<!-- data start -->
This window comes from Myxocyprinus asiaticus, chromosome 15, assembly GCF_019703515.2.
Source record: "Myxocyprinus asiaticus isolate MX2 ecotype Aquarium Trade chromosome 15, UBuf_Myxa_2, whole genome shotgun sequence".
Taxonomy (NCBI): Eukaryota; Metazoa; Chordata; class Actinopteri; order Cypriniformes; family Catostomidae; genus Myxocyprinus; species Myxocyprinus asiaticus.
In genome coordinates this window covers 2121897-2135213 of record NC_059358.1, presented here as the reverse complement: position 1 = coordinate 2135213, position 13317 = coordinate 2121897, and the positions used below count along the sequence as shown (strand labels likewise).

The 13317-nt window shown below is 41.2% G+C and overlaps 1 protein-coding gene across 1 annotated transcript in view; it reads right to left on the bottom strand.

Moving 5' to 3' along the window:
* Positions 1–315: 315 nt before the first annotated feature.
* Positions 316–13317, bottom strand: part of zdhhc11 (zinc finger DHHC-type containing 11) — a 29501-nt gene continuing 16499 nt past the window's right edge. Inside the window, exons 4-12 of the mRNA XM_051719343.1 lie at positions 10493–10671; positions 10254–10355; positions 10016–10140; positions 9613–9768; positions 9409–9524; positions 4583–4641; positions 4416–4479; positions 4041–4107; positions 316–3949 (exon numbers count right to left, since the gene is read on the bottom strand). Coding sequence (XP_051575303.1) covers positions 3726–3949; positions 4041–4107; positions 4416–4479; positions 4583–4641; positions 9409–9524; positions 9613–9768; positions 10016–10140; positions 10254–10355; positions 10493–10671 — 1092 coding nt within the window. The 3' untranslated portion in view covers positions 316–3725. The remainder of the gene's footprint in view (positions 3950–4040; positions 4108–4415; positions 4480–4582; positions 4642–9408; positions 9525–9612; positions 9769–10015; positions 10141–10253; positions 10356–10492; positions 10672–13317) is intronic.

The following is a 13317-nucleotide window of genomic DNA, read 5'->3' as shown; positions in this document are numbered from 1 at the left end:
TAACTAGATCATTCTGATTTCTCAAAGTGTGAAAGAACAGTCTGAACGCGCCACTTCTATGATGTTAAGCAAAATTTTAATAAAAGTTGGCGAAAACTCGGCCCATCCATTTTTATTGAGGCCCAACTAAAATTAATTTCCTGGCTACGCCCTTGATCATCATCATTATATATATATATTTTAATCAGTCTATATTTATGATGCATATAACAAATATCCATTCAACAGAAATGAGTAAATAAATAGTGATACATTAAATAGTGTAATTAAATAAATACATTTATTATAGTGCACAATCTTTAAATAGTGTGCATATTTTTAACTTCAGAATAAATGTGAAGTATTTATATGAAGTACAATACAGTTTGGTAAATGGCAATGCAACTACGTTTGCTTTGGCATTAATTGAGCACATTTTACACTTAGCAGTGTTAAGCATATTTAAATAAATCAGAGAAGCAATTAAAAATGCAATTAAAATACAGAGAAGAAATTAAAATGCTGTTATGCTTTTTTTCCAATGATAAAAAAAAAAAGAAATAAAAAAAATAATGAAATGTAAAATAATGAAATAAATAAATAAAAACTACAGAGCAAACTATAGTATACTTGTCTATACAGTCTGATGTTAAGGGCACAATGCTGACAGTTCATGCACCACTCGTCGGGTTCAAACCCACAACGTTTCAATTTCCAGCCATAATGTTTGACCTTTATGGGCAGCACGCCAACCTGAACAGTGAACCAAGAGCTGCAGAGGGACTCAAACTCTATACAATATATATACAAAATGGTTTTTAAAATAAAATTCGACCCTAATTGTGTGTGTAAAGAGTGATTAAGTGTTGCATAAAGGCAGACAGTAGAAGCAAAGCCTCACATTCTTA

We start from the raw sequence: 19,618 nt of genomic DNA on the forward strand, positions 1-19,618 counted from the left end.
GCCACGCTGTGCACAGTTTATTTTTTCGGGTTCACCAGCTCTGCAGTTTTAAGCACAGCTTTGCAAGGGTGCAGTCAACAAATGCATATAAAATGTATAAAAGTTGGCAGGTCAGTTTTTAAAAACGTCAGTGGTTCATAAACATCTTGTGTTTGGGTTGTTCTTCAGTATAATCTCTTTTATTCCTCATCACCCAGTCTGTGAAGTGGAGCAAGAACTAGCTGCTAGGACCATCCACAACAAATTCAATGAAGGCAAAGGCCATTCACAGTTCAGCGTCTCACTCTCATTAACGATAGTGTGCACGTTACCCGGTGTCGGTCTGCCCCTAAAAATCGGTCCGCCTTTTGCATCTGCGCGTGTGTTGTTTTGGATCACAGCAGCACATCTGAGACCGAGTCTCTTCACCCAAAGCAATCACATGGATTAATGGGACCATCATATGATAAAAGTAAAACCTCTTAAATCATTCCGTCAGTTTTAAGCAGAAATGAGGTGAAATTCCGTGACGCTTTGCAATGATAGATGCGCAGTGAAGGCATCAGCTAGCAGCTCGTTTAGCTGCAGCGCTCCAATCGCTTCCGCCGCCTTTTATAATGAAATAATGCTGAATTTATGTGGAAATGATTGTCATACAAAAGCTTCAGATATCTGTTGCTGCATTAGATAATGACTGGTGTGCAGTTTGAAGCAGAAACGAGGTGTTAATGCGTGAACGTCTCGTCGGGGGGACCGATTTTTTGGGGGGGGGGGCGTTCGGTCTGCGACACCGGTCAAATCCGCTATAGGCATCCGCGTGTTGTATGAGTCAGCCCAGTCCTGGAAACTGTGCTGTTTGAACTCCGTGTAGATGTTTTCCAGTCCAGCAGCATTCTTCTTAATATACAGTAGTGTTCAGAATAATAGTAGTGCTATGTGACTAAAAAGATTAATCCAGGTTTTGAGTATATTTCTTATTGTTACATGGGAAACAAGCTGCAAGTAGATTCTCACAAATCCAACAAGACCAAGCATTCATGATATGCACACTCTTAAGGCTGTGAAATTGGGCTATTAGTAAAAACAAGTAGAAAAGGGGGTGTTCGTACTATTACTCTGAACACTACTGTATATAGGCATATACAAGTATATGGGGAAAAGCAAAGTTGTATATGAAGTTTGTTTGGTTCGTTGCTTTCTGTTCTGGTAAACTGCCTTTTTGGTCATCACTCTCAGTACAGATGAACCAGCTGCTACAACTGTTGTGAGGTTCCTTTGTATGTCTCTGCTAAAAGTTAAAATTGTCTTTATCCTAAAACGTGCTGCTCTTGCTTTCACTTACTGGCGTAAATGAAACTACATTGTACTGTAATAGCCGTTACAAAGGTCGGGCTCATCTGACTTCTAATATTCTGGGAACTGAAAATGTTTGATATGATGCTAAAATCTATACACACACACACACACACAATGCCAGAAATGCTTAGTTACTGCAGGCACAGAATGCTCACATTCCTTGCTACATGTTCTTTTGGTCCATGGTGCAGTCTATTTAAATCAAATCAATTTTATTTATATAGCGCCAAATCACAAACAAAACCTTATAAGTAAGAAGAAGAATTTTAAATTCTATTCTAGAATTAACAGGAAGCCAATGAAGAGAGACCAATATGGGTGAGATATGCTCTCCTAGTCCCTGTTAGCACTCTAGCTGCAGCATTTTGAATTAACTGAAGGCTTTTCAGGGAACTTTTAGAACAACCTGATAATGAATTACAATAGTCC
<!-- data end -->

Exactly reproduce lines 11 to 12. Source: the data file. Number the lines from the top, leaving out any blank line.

We start from the raw sequence: 19,618 nt of genomic DNA on the forward strand, positions 1-19,618 counted from the left end.
GCCACGCTGTGCACAGTTTATTTTTTCGGGTTCACCAGCTCTGCAGTTTTAAGCACAGCTTTGCAAGGGTGCAGTCAACAAATGCATATAAAATGTATAAAAGTTGGCAGGTCAGTTTTTAAAAACGTCAGTGGTTCATAAACATCTTGTGTTTGGGTTGTTCTTCAGTATAATCTCTTTTATTCCTCATCACCCAGTCTGTGAAGTGGAGCAAGAACTAGCTGCTAGGACCATCCACAACAAATTCAATGAAGGCAAAGGCCATTCACAGTTCAGCGTCTCACTCTCATTAACGATAGTGTGCACGTTACCCGGTGTCGGTCTGCCCCTAAAAATCGGTCCGCCTTTTGCATCTGCGCGTGTGTTGTTTTGGATCACAGCAGCACATCTGAGACCGAGTCTCTTCACCCAAAGCAATCACATGGATTAATGGGACCATCATATGATAAAAGTAAAACCTCTTAAATCATTCCGTCAGTTTTAAGCAGAAATGAGGTGAAATTCCGTGACGCTTTGCAATGATAGATGCGCAGTGAAGGCATCAGCTAGCAGCTCGTTTAGCTGCAGCGCTCCAATCGCTTCCGCCGCCTTTTATAATGAAATAATGCTGAATTTATGTGGAAATGATTGTCATACAAAAGCTTCAGATATCTGTTGCTGCATTAGATAATGACTGGTGTGCAGTTTGAAGCAGAAACGAGGTGTTAATGCGTGAACGTCTCGTCGGGGGGACCGATTTTTTGGGGGGGGGGGCGTTCGGTCTGCGACACCGGTCAAATCCGCTATAGGCATCCGCGTGTTGTATGAGTCAGCCCAGTCCTGGAAACTGTGCTGTTTGAACTCCGTGTAGATGTTTTCCAGTCCAGCAGCATTCTTCTTAATATACAGTAGTGTTCAGAATAATAGTAGTGCTATGTGACTAAAAAGATTAATCCAGGTTTTGAGTATATTTCTTATTGTTACATGGGAAACAAGCTGCAAGTAGATTCTCACAAATCCAACAAGACCAAGCATTCATGATATGCACACTCTTAAGGCTGTGAAATTGGGCTATTAGTAAAAACAAGTAGAAAAGGGGGTGTTCGTACTATTACTCTGAACACTACTGTATATAGGCATATACAAGTATATGGGGAAAAGCAAAGTTGTATATGAAGTTTGTTTGGTTCGTTGCTTTCTGTTCTGGTAAACTGCCTTTTTGGTCATCACTCTCAGTACAGATGAACCAGCTGCTACAACTGTTGTGAGGTTCCTTTGTATGTCTCTGCTAAAAGTTAAAATTGTCTTTATCCTAAAACGTGCTGCTCTTGCTTTCACTTACTGGCGTAAATGAAACTACATTGTACTGTAATAGCCGTTACAAAGGTCGGGCTCATCTGACTTCTAATATTCTGGGAACTGAAAATGTTTGATATGATGCTAAAATCTATACACACACACACACACACAATGCCAGAAATGCTTAGTTACTGCAGGCACAGAATGCTCACATTCCTTGCTACATGTTCTTTTGGTCCATGGTGCAGTCTATTTAAATCAAATCAATTTTATTTATATAGCGCCAAATCACAAACAAAACCTTATAAGTAAGAAGAAGAATTTTAAATTCTATTCTAGAATTAACAGGAAGCCAATGAAGAGAGACCAATATGGGTGAGATATGCTCTCCTAGTCCCTGTTAGCACTCTAGCTGCAGCATTTTGAATTAACTGAAGGCTTTTCAGGGAACTTTTAGAACAACCTGATAATGAATTACAATAGTCC